What drew you to Stanford to pursue a master’s in mechanical engineering?
In addition to the caliber of the program, I am interested in energy and sustainability, so I was drawn to Stanford’s Mechanical Engineering Department, which has a lot of faculty and coursework on energy systems. Also, I liked that Stanford has a flexible curriculum that will allow me to take classes across disciplines. They emphasize the importance of depth and breadth, so taking courses in your concentration in engineering but also in other concentrations and in other departments. I think this holistic approach to education is extremely valuable, especially coming from Hamilton’s open curriculum.
Merrill Storch ’23
Hometown: Cortland, N.Y.
High School: Cortland High School
How did Hamilton help you “know thyself” well enough to get started on this next chapter?
Through my classes and research experiences at Hamilton, I’ve learned that I like working collaboratively and that I prefer the applied aspects of physics to the theoretical. The Physics Department at Hamilton does a great job of emphasizing the importance of working together, and through collaborative office hours and study groups, I learned that I enjoy working in teams. Also, my summer research at Hamilton and senior thesis helped me realize that the real-world application of physics is important to me. I like seeing how physics can explain macroscopic systems and address real-world problems. These aspects of physics ultimately drew me to pursuing engineering.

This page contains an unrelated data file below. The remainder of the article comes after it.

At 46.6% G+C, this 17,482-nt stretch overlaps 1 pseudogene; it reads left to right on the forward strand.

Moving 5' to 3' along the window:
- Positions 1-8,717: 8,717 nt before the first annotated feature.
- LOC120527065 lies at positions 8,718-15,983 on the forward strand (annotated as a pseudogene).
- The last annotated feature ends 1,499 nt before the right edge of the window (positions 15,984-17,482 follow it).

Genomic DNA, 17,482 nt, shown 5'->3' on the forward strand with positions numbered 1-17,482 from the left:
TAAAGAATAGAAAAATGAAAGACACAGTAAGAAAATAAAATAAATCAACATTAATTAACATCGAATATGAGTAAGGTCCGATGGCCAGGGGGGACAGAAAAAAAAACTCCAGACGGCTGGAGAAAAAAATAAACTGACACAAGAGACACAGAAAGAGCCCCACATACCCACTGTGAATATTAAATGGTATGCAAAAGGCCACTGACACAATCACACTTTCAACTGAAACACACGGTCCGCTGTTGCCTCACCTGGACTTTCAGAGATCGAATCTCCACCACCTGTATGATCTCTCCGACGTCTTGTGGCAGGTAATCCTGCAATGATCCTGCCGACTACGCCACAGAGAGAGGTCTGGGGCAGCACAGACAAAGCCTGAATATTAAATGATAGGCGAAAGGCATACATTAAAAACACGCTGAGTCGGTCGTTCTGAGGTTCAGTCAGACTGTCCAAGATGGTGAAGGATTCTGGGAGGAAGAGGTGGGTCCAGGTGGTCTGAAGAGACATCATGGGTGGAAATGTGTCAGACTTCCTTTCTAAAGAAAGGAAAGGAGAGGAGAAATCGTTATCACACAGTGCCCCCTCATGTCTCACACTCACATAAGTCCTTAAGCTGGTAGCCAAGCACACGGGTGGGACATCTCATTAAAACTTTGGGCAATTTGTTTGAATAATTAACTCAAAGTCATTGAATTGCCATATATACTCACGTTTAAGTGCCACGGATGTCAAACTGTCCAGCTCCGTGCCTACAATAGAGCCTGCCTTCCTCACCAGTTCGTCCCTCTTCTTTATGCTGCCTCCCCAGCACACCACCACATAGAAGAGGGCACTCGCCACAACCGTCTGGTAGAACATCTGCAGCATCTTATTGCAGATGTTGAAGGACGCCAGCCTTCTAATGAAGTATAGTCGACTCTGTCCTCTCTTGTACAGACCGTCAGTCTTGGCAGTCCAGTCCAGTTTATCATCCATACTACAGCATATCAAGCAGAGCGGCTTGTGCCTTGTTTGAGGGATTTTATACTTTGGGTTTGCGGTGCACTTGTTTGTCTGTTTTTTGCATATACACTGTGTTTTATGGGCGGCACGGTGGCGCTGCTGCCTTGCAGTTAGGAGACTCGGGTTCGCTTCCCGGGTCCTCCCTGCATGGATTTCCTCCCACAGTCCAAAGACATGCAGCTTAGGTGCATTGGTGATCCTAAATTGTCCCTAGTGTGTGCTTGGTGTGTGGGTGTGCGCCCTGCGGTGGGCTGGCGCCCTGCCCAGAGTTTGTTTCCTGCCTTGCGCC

“I liked that Stanford has a flexible curriculum that will allow me to take classes across disciplines… I think this holistic approach to education is extremely valuable, especially coming from Hamilton’s open curriculum.”
What particular experiences drew you to mechanical engineering in the first place?
I really enjoyed my Classical Mechanics class at Hamilton, which has to do with conceptualizing motion, forces, and energy on a large scale. This pushed me to look into different careers that applied physics to the motion of larger systems. After doing some research and talking to some alumni, I learned that mechanical engineering uses the aspects of physics I enjoy the most and can be applied to a large variety of applications.
Engineering at Hamilton
Hamilton offers several dual degree programs (B.A. from Hamilton and B.S. from the engineering school) for students interested in engineering but who also want the benefits of a liberal arts education.
You were drawn to engineering because you want to use physics concepts to address real-world issues. Can you give us some examples of these problems?
I am mostly interested in how mechanical engineering can be used to help address climate change. The adverse effects of climate change devastate communities globally, and rural areas that lack resources are especially vulnerable. I feel strongly that the shift toward greener energy and technology is both an essential engineering opportunity and social justice issue. The work being done at Stanford to develop more sustainable energy conversion and storage devices is especially exciting to me, and I am eager to contribute to their research.
How did you develop your passion for contributing to sustainable engineering solutions?
I really got into sustainability after my junior year when I took a class on climate change. I learned about the dire importance of decarbonizing the energy sector and how engineers are at the forefront of this mission. Already having a passion for math and physics, I knew I had to explore the possibility of sustainable engineering. I searched for programs that offered classes where I could pursue this interest and chose to study in Cork, Ireland, which has an energy engineering major. In Ireland, I took two energy engineering courses and learned how to make Ireland’s transportation sector cleaner and about the use of solar and geothermal energy. These classes fascinated me because I saw how math and science could be applied to make a positive, sustainable impact.